Habitat Bolsters Fundraising Structure After Katrina
Is Habitat for Humanity equipped with the lumber needed for another hurricane season? The nonprofit organization's disaster response office and fundraising unit say it is.
Habitat combines volunteers with staff members, qualified homeowners and sponsors to eliminate substandard housing in low-income areas. After Hurricane Katrina, its biggest project was rebuilding residences along the Gulf Coast.
"We looked at our capacity issues from last year as far as response goes, and online we did OK," said Tim Daugherty, senior director of direct marketing at Habitat for Humanity, Atlanta. "From a technology standpoint we also did quite well."
Mr. Daugherty cited maintaining a timeliness of information as the organization's key struggle. Direct marketing must work with the disaster response office to keep internal communication strong, he said.
"We now have disaster declarations that are parallel to what the American Red Cross has," he said. "We have pre-approved copy ready to send out the moment after a disaster hits."
For direct mail and e-mail, the organization said it is better prepared this year with general prewritten mail pieces. More detailed mailers follow the initial message. It also created an Urgentgram, similar to the telegram, which would be mailed to potential donors in case of a disaster. E-mail templates also have been prepared.
As for its call center, Habitat partnered with an inbound vendor for night and weekend calls outside of regular business hours. Habitat has begun experimenting with telemarketing as well.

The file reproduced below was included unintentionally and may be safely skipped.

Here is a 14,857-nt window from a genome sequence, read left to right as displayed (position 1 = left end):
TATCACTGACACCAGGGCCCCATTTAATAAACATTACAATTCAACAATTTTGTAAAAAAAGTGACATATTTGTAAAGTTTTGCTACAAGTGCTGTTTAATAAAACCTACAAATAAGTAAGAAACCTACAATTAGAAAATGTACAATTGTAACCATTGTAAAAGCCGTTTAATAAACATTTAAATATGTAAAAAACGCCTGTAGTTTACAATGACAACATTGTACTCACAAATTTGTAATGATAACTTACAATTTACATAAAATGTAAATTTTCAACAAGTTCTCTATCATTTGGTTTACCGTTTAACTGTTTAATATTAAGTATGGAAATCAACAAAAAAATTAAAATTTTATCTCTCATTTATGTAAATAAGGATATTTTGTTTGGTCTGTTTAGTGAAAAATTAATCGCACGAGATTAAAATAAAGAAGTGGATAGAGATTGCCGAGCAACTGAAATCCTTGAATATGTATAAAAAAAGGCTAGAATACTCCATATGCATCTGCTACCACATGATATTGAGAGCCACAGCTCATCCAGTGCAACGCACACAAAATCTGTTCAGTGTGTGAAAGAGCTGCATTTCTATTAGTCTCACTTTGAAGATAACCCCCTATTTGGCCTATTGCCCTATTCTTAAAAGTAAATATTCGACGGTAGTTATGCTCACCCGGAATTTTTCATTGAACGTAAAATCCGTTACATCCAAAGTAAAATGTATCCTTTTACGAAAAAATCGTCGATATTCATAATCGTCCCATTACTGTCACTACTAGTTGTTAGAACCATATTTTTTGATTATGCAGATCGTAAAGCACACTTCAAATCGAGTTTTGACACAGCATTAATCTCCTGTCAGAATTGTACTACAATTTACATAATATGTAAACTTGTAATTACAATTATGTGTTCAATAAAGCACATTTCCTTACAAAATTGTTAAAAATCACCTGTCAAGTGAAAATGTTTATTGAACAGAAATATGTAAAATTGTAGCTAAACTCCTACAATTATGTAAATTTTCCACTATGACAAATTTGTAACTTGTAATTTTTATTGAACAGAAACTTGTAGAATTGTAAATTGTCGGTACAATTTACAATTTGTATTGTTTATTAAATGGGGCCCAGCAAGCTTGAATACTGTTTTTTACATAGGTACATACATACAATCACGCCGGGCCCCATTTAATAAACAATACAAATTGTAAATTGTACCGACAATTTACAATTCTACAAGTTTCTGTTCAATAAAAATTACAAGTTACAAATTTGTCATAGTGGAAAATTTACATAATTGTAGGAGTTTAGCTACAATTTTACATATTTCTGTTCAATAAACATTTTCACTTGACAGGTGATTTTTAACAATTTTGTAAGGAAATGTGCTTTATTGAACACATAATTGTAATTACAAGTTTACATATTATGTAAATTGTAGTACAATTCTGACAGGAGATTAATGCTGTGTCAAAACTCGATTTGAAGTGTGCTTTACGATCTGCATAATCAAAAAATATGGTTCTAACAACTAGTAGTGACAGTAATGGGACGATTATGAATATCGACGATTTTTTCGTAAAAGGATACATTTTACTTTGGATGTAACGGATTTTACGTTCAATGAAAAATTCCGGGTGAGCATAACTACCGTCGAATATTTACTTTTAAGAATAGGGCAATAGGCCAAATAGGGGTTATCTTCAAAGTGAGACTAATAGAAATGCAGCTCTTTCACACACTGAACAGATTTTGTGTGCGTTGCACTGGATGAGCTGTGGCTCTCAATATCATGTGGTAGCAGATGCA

"We looked back on our Katrina experience, and that was unprecedented in our donations," Mr. Daugherty said, "so to get a better look we looked at the [Indian Ocean] tsunami, which was not on the scale of Katrina, to see what we could expect as far as donations go."
Fundraising results from the tsunami showed that 30 percent of donations came from new donors, while the rest was received from existing or prospective donors.
"This answered our question on whether or not it makes sense for us to be proactive," he said. "The answer was 'yes,' because more than $100 million came in, so that's why reactionary versus proactively is a decision we have to make very early on."
Mr. Daugherty said that being prepared to accept an influx of traffic and having a conversion strategy that turns first-time donors into multiple donors are crucial during tumultuous times.
Meanwhile, Habitat's disaster response unit said it is ready in case of a disaster.
"We distributed a CD to each of our 200 affiliates along the Gulf Coast that identifies our developing disaster plan," said Meredith Crème, support services manager for disaster response at Habitat's Americus, GA, office. "It also served as an online resource to access and review our current preparations."
Habitat has an affiliated model spread across the globe. Each unit is fed information from the Atlanta headquarters.
"We assess the needs of the disaster and then develop a response program and housing needs in that area," Ms. Crème said. "We then determine how the funds will be used, and sometimes that can be done locally other than from headquarters."
The nonprofit also distributed a manual on preparation to all its U.S. affiliates on disaster response revisions that were needed after Katrina.
"It is about the knowledge and know-how in developing a response after a disaster that makes a difference," Ms. Crème said.